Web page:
The automatic identification doesn't stop here. If we leave the track for anything else (e.g. to get water or because the cool down is on your way home), the watch will identify you and return to normal race recording. What do you do after you hydrate? The track mode will be activated again.
Models that receive updates
All the current COROS watches will have both options available (remember that for the power it is necessary to buy the COROS POD). The upgrade is already available for the COROS APEX. Tomorrow the upgrade for COROS APEX Pro and COROS VERTIX will come later.
The future of COROS
These are two interesting options that are added to the COROS watches. Obviously it all depends on the correct functioning at all times (I have an COROS APEX Pro and a COROS POD on the way to try this and other things), but I am glad that COROS adds this kind of new features.
Until now we had known COROS to be a good watch manufacturer, but too much "influenced" by Garmin models. The clock shapes, graphics, font... everything was too similar to a Garmin. Which is not a bad thing (as long as patents are respected), obviously if there is a leader in the industry it is because it will be doing things right and others should try to offer something similar.
But it's one thing to be influenced by or take ideas from the competition (which everyone does, including Garmin) and another thing to directly copy, which is the feeling we might have on some occasions with COROS watches.
Well, here we have a feature that we hadn't seen in the competition (the Track mode) and that I'm sure many of you will find very practical.
So "kudos"for COROS, good job.
Good information, seems interesting...
Does this mean there'll be a test of Glee Club watches?
Thank you, Paul.
Yes, right now there's an APEX Pro Chorus on its way
this pod can be configured with garmin forerunner 945?
No, it's exclusive to CHOIR. At Garmin you'd have the Running Dynamics Pod which together with the application of Garmin Running Power you might have something similar.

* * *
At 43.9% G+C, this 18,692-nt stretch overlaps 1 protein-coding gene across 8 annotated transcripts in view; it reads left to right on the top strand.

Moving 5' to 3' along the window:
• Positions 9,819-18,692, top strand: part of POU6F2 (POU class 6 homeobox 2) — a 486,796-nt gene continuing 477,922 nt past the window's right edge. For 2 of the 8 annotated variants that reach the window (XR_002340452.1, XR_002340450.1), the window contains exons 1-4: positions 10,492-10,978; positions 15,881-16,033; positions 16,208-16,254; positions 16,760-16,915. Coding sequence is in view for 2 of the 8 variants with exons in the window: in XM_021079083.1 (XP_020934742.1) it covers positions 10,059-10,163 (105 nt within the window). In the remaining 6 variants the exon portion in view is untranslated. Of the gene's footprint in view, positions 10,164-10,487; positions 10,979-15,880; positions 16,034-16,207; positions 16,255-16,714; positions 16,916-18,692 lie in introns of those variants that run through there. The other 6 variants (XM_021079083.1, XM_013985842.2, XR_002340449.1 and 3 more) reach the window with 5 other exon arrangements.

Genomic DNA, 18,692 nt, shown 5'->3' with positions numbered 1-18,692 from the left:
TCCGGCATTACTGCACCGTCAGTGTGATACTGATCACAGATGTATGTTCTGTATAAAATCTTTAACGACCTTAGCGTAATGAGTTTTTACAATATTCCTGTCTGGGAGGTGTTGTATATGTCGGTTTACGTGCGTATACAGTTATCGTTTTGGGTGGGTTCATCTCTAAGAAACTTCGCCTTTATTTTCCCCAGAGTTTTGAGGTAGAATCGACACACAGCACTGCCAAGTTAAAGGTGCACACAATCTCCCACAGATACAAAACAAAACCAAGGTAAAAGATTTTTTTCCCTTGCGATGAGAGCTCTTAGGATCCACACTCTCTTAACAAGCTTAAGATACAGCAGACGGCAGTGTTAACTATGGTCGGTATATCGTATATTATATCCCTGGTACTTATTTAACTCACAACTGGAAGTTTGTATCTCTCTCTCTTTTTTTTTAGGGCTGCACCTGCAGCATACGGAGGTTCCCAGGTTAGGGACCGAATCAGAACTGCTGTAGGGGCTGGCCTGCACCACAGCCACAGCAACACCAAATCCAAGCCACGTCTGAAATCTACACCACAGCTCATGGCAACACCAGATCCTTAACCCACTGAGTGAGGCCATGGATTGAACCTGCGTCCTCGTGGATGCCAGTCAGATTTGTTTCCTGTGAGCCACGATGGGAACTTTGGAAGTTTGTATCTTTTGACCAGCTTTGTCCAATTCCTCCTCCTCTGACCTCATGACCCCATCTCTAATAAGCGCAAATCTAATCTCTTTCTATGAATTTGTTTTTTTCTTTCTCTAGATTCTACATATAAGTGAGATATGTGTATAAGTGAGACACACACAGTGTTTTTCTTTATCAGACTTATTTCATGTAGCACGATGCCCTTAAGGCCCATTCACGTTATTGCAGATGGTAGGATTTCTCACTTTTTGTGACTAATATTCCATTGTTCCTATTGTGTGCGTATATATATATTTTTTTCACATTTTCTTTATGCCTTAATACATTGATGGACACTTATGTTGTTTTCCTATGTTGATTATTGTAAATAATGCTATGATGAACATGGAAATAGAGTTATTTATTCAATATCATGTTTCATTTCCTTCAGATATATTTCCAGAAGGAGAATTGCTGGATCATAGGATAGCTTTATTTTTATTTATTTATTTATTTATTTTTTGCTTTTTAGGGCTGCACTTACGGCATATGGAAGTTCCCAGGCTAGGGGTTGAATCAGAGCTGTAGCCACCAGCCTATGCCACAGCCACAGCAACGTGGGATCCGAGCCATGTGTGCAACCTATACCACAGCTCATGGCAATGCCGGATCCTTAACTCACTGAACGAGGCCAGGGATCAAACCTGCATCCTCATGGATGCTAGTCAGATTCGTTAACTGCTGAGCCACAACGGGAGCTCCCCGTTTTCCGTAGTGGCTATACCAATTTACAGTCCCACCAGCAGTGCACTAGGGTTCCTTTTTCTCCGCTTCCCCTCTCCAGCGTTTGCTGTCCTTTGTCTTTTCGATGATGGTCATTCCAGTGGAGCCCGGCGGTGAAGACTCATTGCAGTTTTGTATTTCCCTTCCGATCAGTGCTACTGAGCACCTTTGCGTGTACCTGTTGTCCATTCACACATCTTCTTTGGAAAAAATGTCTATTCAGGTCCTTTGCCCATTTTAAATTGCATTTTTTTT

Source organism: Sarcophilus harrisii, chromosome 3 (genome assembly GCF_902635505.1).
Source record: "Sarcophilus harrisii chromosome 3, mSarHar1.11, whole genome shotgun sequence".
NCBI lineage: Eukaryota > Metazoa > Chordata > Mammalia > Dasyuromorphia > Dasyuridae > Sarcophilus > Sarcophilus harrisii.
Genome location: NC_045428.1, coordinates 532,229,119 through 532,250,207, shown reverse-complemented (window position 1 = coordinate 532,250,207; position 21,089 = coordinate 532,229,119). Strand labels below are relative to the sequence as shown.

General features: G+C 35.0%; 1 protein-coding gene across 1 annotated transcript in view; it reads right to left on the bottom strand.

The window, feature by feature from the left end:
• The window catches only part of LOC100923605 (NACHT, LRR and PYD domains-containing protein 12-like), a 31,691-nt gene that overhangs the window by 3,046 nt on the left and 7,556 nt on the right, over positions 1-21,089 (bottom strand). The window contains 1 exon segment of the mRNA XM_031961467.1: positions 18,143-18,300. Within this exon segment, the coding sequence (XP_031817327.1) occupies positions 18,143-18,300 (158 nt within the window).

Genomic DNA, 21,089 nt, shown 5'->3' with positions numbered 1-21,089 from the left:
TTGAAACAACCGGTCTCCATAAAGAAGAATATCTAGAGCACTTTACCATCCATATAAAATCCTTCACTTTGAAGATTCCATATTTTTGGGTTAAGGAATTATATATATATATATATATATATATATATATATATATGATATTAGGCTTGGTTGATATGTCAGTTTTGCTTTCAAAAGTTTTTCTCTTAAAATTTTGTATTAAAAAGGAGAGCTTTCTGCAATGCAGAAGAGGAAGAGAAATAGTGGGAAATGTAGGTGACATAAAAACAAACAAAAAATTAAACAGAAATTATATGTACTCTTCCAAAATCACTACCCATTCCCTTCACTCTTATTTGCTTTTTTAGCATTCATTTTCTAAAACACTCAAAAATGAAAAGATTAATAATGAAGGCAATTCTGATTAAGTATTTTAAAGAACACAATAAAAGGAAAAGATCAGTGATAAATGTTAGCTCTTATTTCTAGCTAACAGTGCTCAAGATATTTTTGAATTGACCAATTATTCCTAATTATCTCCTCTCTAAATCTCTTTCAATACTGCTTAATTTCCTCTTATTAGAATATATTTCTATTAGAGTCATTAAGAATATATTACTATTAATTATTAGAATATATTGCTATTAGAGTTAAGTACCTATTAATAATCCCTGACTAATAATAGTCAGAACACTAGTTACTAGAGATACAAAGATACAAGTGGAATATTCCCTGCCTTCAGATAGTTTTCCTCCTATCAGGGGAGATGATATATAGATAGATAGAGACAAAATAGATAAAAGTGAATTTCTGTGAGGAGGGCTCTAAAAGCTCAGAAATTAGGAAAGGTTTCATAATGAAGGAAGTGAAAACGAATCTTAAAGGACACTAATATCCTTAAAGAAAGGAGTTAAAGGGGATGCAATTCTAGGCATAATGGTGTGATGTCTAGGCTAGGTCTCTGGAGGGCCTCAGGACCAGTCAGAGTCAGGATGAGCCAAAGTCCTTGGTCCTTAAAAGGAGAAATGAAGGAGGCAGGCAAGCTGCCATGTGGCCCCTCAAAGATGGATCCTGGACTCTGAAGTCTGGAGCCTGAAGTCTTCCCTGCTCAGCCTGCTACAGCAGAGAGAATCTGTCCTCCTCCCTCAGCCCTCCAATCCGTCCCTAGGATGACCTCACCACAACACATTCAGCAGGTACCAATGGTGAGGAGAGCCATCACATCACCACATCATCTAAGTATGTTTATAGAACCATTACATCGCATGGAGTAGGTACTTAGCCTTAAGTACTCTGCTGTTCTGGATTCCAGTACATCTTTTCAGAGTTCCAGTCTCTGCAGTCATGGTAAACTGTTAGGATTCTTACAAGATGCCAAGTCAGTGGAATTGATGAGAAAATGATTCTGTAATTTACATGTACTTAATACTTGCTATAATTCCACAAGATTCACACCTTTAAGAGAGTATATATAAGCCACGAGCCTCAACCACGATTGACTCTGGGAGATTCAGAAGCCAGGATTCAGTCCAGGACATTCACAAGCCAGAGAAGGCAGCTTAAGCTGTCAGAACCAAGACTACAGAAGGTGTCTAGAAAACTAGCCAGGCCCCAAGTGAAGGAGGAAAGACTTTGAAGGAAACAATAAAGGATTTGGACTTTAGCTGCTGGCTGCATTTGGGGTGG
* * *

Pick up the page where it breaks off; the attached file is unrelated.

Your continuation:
I'm glad that there is some innovation (or attempt at it) in running. The truth is that everything was very stagnant and we were deviating towards terrains that have little to do with pure training...
I miss a power-only graph in the app on the training track. The other data is great but I think the power graph should be the most important and non-negotiable. I hope they will fix it in software updates. Still I have tried to contact them about it to see what they can clarify
No purchase link? I think it's going to fall for my birthday?
Have you analyzed them together with the Pace 2 for the review? Is it worth having the power on your wrist? I understand that yes, but I'm looking forward to the review of the Pace 2. I go every day on the web to see if it is already there! XD
I just posted a couple of links.
I didn't take this into account in the PACE 2 review because there is no distinction in the watch being paired, but there are specifics in the APEX Pro review.
Over time COROS has removed some metrics, everything related to running efficiency. It has changed it to "Form power", something very similar to what Stryd offers, and that expresses the inefficiencies and energy expenditure when running that does not propel us forward.
As to whether it's worth it, it all depends on how much importance you give to all the advanced race metrics. There is a lot of data, but then you have to interpret and use it, and that is always the most complicated part.